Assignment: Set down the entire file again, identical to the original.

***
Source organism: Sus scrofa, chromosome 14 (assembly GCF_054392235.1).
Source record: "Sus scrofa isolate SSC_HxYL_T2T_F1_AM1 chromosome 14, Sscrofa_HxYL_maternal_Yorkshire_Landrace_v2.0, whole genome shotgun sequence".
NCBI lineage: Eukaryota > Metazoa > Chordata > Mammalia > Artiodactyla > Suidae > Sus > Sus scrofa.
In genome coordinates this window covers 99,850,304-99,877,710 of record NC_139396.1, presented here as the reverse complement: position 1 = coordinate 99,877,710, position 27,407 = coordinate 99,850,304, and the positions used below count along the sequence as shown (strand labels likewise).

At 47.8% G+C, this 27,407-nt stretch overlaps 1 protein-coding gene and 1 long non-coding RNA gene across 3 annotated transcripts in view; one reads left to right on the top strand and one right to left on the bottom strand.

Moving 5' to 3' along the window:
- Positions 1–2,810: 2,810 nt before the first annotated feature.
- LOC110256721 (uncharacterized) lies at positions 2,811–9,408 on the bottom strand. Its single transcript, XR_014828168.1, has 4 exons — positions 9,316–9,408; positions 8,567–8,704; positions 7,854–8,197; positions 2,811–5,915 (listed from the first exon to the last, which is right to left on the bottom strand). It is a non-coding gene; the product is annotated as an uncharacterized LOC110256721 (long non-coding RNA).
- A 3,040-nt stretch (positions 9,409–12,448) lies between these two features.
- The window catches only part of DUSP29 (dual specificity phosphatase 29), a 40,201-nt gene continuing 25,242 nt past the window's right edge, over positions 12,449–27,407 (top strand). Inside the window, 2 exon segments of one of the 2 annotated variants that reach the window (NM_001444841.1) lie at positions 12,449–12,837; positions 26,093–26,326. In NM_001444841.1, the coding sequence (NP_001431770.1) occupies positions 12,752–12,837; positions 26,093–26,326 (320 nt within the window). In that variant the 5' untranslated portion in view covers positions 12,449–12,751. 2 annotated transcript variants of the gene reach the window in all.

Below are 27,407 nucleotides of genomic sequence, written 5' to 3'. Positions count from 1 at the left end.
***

Source organism: Sus scrofa, chromosome 14 (assembly GCF_054392235.1).
Source record: "Sus scrofa isolate SSC_HxYL_T2T_F1_AM1 chromosome 14, Sscrofa_HxYL_maternal_Yorkshire_Landrace_v2.0, whole genome shotgun sequence".
NCBI lineage: Eukaryota > Metazoa > Chordata > Mammalia > Artiodactyla > Suidae > Sus > Sus scrofa.
In genome coordinates this window covers 99,850,304-99,877,710 of record NC_139396.1, presented here as the reverse complement: position 1 = coordinate 99,877,710, position 27,407 = coordinate 99,850,304, and the positions used below count along the sequence as shown (strand labels likewise).

At 47.8% G+C, this 27,407-nt stretch overlaps 1 protein-coding gene and 1 long non-coding RNA gene across 3 annotated transcripts in view; one reads left to right on the top strand and one right to left on the bottom strand.

Moving 5' to 3' along the window:
- Positions 1–2,810: 2,810 nt before the first annotated feature.
- LOC110256721 (uncharacterized) lies at positions 2,811–9,408 on the bottom strand. Its single transcript, XR_014828168.1, has 4 exons — positions 9,316–9,408; positions 8,567–8,704; positions 7,854–8,197; positions 2,811–5,915 (listed from the first exon to the last, which is right to left on the bottom strand). It is a non-coding gene; the product is annotated as an uncharacterized LOC110256721 (long non-coding RNA).
- A 3,040-nt stretch (positions 9,409–12,448) lies between these two features.
- The window catches only part of DUSP29 (dual specificity phosphatase 29), a 40,201-nt gene continuing 25,242 nt past the window's right edge, over positions 12,449–27,407 (top strand). Inside the window, 2 exon segments of one of the 2 annotated variants that reach the window (NM_001444841.1) lie at positions 12,449–12,837; positions 26,093–26,326. In NM_001444841.1, the coding sequence (NP_001431770.1) occupies positions 12,752–12,837; positions 26,093–26,326 (320 nt within the window). In that variant the 5' untranslated portion in view covers positions 12,449–12,751. 2 annotated transcript variants of the gene reach the window in all.

Below are 27,407 nucleotides of genomic sequence, written 5' to 3'. Positions count from 1 at the left end.